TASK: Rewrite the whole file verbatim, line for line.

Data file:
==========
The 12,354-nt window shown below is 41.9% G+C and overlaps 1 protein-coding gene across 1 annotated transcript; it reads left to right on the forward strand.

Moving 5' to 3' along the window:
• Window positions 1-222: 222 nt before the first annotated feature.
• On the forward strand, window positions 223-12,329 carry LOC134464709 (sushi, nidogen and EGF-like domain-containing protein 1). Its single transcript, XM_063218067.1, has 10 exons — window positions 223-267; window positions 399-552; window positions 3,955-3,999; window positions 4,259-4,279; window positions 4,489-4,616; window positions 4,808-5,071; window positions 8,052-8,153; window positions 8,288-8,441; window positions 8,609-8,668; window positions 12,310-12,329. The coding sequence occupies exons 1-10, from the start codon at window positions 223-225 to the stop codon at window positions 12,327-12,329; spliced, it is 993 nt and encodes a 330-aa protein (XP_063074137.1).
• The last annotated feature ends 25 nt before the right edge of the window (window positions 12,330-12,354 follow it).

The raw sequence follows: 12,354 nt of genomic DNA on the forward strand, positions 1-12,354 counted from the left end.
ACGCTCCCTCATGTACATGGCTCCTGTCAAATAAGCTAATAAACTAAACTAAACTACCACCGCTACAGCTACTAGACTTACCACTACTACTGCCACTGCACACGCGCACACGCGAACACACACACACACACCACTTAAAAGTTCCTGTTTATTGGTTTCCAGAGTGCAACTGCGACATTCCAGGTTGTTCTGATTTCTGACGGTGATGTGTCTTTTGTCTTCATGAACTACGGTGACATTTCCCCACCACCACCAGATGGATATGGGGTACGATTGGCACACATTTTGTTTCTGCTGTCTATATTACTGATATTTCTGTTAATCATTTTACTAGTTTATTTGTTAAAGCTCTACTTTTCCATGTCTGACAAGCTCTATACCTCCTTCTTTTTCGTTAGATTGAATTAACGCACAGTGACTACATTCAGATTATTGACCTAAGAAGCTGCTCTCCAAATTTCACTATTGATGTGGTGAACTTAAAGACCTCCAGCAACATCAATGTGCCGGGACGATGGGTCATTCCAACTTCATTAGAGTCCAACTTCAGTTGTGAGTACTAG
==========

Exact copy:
The 12,354-nt window shown below is 41.9% G+C and overlaps 1 protein-coding gene across 1 annotated transcript; it reads left to right on the forward strand.

Moving 5' to 3' along the window:
• Window positions 1-222: 222 nt before the first annotated feature.
• On the forward strand, window positions 223-12,329 carry LOC134464709 (sushi, nidogen and EGF-like domain-containing protein 1). Its single transcript, XM_063218067.1, has 10 exons — window positions 223-267; window positions 399-552; window positions 3,955-3,999; window positions 4,259-4,279; window positions 4,489-4,616; window positions 4,808-5,071; window positions 8,052-8,153; window positions 8,288-8,441; window positions 8,609-8,668; window positions 12,310-12,329. The coding sequence occupies exons 1-10, from the start codon at window positions 223-225 to the stop codon at window positions 12,327-12,329; spliced, it is 993 nt and encodes a 330-aa protein (XP_063074137.1).
• The last annotated feature ends 25 nt before the right edge of the window (window positions 12,330-12,354 follow it).

The raw sequence follows: 12,354 nt of genomic DNA on the forward strand, positions 1-12,354 counted from the left end.
ACGCTCCCTCATGTACATGGCTCCTGTCAAATAAGCTAATAAACTAAACTAAACTACCACCGCTACAGCTACTAGACTTACCACTACTACTGCCACTGCACACGCGCACACGCGAACACACACACACACACCACTTAAAAGTTCCTGTTTATTGGTTTCCAGAGTGCAACTGCGACATTCCAGGTTGTTCTGATTTCTGACGGTGATGTGTCTTTTGTCTTCATGAACTACGGTGACATTTCCCCACCACCACCAGATGGATATGGGGTACGATTGGCACACATTTTGTTTCTGCTGTCTATATTACTGATATTTCTGTTAATCATTTTACTAGTTTATTTGTTAAAGCTCTACTTTTCCATGTCTGACAAGCTCTATACCTCCTTCTTTTTCGTTAGATTGAATTAACGCACAGTGACTACATTCAGATTATTGACCTAAGAAGCTGCTCTCCAAATTTCACTATTGATGTGGTGAACTTAAAGACCTCCAGCAACATCAATGTGCCGGGACGATGGGTCATTCCAACTTCATTAGAGTCCAACTTCAGTTGTGAGTACTAG